As you might remember from last time I bought John Morton’s book “the composer/arranger” and went on a playful tirade about how it was not available in e-book format. That really is a complaint but let’s not dwell on it. Let’s instead dive into the introduction to see where we might be going with this book.
We start out with the claim that “The budding composer/arranger usually studies every book on the subject.”
Fancy that. I would like to think that is true, but I don’t think so. OK, maybe someone aspiring to be a “composer/arranger” is a different animal than a musician or a song writer. Have all you bloggers read every book available on blogging? No. Have all you people who post poetry read every available book on poetry? Obviously not. Forgive me, John, but I will be using parts of your book as a jumping off point to rant because this is my blog and not your book although this series of articles will more than tangentially touch on your ideas.
We should all not only do but also study. Learning the mechanics and theory of your craft can only enrich what you attempt to do, as will the study and enjoyment of your betters, as will many hours over many years of hard work, as will endeavoring to teach others to know what you know and to try to do as you do. One thing common to most if not all great artists of history is that they were voracious students of their craft, that they were consumed with the actual doing, and that they had students. I would argue that one needs all three of these components in order to be all you can be. Attempting to teach shows you holes in your own knowledge which you must fix in order to adequately teach and in turn makes you a better master yourself.
Fair point, Mr. Morton, anyone who aspires to a complicated and difficult task at least should consume all they can on the subject. To not do so is sabotaging yourself.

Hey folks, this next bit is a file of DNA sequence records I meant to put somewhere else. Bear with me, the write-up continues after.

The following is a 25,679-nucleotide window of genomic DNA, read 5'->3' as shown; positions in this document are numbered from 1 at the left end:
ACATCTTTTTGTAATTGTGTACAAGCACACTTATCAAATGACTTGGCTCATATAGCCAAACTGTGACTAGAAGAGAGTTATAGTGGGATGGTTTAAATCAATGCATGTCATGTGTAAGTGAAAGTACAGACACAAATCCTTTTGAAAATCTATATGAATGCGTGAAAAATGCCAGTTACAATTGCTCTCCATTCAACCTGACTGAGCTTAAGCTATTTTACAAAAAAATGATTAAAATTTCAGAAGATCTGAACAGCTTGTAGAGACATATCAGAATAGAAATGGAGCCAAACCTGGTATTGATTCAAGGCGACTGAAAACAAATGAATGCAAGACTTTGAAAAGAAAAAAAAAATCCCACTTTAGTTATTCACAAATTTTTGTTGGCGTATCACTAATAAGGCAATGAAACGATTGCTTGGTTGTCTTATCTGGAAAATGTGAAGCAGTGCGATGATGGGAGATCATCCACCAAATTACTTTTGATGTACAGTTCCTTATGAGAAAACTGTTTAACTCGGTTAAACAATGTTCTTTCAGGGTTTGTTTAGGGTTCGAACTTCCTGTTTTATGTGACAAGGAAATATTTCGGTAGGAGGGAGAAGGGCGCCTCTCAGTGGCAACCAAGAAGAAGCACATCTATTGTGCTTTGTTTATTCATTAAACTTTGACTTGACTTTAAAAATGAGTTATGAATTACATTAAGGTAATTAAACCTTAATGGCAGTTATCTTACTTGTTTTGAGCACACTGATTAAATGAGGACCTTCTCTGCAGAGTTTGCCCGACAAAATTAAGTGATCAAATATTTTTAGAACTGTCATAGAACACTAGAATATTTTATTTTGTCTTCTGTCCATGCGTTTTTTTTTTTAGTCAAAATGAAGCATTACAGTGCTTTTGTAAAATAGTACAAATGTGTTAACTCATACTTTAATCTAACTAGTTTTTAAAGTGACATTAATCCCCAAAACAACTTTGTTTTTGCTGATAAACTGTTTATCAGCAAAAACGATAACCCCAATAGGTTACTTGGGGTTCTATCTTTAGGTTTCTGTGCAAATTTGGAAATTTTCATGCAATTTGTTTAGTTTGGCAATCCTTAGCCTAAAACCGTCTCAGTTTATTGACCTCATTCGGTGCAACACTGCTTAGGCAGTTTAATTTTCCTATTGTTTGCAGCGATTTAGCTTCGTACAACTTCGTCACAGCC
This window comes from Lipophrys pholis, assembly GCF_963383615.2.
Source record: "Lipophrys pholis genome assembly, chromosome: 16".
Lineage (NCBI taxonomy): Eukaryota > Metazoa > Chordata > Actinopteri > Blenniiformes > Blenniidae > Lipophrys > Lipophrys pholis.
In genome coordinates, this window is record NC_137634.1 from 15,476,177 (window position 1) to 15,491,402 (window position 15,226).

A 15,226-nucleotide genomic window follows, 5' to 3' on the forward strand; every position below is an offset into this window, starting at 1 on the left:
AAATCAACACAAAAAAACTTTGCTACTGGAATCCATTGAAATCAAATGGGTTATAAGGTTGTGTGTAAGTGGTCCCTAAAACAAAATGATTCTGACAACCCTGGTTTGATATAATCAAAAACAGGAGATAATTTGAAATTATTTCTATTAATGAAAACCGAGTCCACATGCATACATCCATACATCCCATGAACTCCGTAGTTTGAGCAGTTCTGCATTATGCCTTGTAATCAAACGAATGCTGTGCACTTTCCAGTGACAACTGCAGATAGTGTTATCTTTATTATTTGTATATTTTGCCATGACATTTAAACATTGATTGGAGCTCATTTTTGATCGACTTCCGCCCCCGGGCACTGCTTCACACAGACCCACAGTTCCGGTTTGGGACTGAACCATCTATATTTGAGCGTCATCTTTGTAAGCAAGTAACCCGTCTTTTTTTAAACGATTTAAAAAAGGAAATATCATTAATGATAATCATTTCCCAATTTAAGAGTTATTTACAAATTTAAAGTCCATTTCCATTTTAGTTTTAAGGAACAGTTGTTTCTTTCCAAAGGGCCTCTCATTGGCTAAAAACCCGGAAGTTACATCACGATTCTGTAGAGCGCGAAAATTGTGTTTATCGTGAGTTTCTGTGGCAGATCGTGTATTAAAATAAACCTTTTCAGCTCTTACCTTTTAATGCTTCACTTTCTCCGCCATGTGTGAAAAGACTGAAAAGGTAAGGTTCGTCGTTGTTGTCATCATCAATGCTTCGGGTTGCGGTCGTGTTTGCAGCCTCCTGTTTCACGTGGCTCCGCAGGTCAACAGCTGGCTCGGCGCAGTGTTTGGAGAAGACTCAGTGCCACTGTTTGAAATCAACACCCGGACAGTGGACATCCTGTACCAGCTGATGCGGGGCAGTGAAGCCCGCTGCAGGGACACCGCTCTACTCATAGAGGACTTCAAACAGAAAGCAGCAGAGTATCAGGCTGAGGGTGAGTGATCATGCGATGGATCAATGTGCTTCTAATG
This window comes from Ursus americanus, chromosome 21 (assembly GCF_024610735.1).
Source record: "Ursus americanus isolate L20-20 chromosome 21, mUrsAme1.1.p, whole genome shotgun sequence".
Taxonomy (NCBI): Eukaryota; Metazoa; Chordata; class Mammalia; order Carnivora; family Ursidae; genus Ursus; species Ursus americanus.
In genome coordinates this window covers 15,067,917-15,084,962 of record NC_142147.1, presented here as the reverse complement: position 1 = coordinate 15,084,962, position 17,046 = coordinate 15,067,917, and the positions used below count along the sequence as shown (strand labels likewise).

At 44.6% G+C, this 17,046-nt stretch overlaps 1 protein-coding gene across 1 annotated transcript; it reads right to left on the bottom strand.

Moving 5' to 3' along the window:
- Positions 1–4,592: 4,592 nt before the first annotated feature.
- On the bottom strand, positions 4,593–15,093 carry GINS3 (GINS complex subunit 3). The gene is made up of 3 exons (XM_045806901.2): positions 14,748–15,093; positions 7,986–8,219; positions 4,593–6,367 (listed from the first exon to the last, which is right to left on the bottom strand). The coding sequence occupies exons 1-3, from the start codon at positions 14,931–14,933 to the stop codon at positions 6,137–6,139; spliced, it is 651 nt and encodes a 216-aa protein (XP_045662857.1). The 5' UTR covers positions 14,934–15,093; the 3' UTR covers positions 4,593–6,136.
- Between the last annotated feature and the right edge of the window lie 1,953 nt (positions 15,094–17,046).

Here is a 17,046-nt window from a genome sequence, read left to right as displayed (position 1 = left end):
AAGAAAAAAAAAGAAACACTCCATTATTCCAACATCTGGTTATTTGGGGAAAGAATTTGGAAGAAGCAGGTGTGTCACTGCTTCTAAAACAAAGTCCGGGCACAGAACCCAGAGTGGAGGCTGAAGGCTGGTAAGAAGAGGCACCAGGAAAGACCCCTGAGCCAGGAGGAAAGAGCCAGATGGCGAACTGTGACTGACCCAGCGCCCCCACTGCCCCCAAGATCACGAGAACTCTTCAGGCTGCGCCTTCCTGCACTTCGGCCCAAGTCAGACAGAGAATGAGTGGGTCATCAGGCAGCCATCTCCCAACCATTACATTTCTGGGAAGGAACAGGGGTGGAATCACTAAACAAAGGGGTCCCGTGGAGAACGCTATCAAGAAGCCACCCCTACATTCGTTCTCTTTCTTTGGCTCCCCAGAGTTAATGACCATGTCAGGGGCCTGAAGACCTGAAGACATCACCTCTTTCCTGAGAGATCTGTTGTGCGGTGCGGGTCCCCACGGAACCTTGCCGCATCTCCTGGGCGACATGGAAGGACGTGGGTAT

John Morton goes on to state some rather interesting points about globalization in general and how both historically with the lack of globalization creating pockets of styles and music systems and now with globalization a new effect on music may be at hand. This is deep stuff. He goes on to talk about the importance of jazz in the 20th century and how illiterate musicians have helped move things forward. One need not be able read in order to orate, one can be a great performer without being able to read music (but it certainly doesn’t hurt).
Here’s a very important point of John’s about musical theory: First there is an era and style of music and then follows a school of theory to explain it. The theory of it all necessarily lags the creation. With language we might say that first the young folks develop new fun ways to say things and then we older folks look it up in the urban dictionary to try and understand them — necessarily after the creation and certainly not before.
Yet another interesting point in this introduction is the comparative value of inspiration and perspiration, of craft and dumb luck. Your brilliance and luck can produce wonderful results, but a study of your craft can take you to new places and help you in some ways achieve beyond your own gifts. That’s why I read books like this, and also for the sheer intellectual challenge.
There are other varied and pertinent topics touched on in this introduction and I don’t want to plagiarize any more than I already have. The stated intent of the book is to go from the general to the specific, from broader issues first and then on to closer examination. Good. That’s how I think and teach. Oddly I tend to execute from the simple experimental jabs and then with some luck and craft I try to plant that seed to grow something more substantial. The execution and the examination are backwards, at least for me.
Next time, we jump in with both feet.